Growing up and even into my adult hood I have often been referred to as one of the “Black Irish”; my father calling me his “Black Irish Rose”! Where did the term come from; or more importantly who am I descended from? I’ve always believed I wasn’t, or at least didn’t look, completely Caucasian, my father didn’t look Caucasian nor did my paternal grandmother. I was told a story growing up that my grandmother had been in the Belfast Train Station with my father when a stranger “welcomed them to their new country”!
In my many trips back “home” I’ve been questioned about my ethnicity; and some were disbelieving that I was born in Northern Ireland. However, I was; as were my parents, grandparents and many generations further back in time.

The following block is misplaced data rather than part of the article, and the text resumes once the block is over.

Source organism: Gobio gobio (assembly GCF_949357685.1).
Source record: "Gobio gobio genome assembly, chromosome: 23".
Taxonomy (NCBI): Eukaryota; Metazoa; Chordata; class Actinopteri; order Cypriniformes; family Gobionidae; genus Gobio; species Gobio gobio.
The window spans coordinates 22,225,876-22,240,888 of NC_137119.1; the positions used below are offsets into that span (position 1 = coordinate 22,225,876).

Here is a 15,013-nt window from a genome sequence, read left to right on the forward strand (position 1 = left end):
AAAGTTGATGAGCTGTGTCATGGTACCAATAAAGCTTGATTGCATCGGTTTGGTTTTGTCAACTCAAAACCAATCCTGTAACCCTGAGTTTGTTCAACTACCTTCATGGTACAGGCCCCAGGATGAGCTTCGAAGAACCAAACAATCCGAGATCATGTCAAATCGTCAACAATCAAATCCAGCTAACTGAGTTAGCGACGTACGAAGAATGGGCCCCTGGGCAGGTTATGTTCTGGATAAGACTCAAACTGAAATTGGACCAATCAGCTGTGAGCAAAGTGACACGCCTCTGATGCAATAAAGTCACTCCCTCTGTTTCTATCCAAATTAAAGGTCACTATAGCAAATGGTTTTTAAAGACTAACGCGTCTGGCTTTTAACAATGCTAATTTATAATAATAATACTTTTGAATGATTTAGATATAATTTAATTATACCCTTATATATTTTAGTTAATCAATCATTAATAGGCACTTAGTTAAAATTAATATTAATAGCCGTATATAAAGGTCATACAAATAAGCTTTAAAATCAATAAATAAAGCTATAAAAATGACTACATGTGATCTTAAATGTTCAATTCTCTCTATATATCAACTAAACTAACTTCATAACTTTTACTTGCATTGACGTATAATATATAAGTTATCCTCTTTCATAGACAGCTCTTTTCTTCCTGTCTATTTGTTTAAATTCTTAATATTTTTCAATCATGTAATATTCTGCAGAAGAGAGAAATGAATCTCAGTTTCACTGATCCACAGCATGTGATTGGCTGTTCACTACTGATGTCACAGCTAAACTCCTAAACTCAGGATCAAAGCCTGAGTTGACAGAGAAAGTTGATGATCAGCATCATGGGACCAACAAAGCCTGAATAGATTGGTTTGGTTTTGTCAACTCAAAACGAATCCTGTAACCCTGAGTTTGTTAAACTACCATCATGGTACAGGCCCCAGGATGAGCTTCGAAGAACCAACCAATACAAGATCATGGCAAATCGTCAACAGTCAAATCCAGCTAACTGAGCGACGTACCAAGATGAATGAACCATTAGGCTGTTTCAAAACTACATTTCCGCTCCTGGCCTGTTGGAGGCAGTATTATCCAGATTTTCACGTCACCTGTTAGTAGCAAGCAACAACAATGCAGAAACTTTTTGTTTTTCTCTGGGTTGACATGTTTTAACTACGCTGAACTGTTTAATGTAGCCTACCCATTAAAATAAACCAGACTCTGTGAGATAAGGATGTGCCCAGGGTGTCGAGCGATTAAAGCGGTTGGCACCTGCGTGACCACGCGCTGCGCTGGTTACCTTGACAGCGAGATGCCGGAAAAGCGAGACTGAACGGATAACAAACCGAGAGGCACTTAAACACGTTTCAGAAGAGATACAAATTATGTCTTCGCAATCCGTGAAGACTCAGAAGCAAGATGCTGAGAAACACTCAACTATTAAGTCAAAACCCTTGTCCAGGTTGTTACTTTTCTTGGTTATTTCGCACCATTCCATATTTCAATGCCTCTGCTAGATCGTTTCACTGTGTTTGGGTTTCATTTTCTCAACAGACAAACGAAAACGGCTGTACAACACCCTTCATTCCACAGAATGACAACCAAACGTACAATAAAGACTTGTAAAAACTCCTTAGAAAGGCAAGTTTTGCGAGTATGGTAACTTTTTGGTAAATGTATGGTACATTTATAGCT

In just the last year a 2nd cousin found me through www.Ancestry.co.uk; I hadn’t known he existed; in fact he hadn’t known I existed either! When I saw his photo for the first time it was very apparent that we were family! We both have an olive complexion; he has very dark eyes whereas mine are very light; supposedly grey but changing from green to blue! We most certainly have the same DNA – no tests required!
The Definition of the Black Irish as per http://en.wikipedia.org/wiki/Irish_people